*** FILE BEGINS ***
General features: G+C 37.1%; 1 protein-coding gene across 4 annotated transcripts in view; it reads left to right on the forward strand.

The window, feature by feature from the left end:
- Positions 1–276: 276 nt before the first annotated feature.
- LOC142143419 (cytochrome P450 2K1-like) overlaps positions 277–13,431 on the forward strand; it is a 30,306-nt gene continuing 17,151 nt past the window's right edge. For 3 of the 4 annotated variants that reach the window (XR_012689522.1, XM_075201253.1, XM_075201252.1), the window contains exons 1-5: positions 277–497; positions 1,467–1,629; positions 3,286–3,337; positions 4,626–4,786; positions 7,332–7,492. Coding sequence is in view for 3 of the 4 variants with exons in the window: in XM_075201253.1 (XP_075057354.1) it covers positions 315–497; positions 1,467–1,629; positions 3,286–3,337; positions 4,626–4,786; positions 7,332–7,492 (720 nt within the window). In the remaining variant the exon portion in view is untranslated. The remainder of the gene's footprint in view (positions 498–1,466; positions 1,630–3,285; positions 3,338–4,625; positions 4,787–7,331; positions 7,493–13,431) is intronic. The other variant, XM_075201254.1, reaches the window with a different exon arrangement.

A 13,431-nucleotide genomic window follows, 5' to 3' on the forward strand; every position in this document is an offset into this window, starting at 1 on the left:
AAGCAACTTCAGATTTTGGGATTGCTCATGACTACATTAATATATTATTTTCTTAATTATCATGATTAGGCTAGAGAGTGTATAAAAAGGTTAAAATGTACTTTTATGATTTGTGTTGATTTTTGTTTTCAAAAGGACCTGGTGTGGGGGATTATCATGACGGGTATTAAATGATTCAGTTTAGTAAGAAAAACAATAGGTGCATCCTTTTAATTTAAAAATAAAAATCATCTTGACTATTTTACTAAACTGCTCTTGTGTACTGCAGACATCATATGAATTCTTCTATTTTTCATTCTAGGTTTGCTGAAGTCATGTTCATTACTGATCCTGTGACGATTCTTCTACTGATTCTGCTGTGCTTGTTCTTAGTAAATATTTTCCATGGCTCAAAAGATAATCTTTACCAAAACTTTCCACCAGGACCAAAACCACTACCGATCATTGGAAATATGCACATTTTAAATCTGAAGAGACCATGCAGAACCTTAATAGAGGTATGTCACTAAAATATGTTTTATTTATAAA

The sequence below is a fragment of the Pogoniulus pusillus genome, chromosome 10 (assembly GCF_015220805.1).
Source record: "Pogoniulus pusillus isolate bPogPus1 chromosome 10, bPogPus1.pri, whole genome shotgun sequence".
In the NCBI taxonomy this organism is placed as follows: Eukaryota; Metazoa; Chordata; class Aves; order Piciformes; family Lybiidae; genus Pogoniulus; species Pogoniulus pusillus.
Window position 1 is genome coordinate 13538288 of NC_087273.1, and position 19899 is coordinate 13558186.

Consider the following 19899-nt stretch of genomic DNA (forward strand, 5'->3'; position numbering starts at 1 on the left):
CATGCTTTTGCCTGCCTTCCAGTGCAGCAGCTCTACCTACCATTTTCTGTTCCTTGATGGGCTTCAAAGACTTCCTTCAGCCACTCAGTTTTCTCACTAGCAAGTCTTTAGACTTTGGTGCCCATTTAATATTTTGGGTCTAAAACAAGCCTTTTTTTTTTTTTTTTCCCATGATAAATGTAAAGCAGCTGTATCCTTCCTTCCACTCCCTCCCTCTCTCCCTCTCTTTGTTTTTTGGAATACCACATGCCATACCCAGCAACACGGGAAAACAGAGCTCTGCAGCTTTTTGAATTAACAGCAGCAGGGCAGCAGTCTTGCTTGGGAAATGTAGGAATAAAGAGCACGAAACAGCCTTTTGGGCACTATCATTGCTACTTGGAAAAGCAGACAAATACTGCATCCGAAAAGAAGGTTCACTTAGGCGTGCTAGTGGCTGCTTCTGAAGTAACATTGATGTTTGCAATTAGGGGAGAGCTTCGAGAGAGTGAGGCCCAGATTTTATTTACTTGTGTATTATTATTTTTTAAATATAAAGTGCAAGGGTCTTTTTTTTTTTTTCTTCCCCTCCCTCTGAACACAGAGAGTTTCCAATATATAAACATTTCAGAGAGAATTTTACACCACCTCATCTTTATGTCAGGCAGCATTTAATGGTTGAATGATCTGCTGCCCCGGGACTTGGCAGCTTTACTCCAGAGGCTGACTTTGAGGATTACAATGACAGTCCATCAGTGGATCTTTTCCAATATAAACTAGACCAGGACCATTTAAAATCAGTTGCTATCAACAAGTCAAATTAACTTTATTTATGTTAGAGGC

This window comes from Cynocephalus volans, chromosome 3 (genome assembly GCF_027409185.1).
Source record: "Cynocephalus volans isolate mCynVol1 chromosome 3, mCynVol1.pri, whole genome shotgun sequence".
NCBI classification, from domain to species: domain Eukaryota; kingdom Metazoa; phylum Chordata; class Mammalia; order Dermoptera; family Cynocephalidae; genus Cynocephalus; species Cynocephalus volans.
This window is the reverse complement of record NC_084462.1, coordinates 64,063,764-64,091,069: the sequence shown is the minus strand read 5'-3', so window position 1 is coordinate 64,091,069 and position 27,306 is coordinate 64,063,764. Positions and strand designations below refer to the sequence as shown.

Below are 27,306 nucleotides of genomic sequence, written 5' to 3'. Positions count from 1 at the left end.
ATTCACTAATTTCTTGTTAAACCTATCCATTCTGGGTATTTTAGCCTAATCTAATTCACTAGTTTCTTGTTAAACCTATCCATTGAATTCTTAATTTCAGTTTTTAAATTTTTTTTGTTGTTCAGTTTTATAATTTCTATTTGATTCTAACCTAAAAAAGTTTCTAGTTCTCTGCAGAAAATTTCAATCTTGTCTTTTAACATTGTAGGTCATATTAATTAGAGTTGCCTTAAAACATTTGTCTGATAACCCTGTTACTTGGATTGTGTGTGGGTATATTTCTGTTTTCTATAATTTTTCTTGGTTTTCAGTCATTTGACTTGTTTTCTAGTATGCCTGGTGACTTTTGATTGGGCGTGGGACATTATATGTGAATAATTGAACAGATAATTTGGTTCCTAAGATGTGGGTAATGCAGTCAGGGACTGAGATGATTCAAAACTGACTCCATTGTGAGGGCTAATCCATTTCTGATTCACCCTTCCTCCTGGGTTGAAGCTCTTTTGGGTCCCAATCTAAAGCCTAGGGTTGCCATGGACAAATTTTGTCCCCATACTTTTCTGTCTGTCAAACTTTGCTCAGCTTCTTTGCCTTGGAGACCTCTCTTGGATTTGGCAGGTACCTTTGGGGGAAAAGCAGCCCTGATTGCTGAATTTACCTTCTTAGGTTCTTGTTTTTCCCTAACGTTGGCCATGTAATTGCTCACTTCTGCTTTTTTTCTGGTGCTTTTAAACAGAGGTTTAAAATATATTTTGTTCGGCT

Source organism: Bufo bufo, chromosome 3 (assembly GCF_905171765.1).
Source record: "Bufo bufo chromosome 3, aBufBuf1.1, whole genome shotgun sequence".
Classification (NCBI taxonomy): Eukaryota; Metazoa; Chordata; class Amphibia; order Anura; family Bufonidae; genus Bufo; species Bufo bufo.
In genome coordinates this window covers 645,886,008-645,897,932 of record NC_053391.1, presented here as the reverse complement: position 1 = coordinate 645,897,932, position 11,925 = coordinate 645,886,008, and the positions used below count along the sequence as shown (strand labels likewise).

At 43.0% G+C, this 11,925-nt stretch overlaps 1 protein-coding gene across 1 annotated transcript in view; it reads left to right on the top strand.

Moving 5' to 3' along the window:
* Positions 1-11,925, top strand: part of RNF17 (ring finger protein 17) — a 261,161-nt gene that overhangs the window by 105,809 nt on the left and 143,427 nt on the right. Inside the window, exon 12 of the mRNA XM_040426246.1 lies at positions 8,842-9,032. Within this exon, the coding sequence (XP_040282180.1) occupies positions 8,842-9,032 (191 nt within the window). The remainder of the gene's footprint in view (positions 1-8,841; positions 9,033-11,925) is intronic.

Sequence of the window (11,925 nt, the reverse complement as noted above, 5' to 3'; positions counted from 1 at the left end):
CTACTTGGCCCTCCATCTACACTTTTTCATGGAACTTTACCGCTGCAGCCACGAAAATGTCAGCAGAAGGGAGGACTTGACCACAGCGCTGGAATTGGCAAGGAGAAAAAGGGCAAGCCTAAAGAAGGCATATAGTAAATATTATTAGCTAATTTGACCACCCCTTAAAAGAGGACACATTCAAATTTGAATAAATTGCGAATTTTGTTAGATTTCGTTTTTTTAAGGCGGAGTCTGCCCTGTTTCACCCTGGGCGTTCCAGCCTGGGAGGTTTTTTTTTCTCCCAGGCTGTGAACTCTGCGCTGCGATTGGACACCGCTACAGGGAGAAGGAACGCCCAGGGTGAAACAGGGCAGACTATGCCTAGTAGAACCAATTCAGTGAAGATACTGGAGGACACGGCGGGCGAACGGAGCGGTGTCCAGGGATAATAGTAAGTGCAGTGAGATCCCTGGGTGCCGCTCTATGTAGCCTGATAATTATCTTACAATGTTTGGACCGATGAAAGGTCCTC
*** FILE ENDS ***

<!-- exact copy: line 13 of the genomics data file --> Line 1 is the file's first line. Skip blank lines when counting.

This window comes from Cynocephalus volans, chromosome 3 (genome assembly GCF_027409185.1).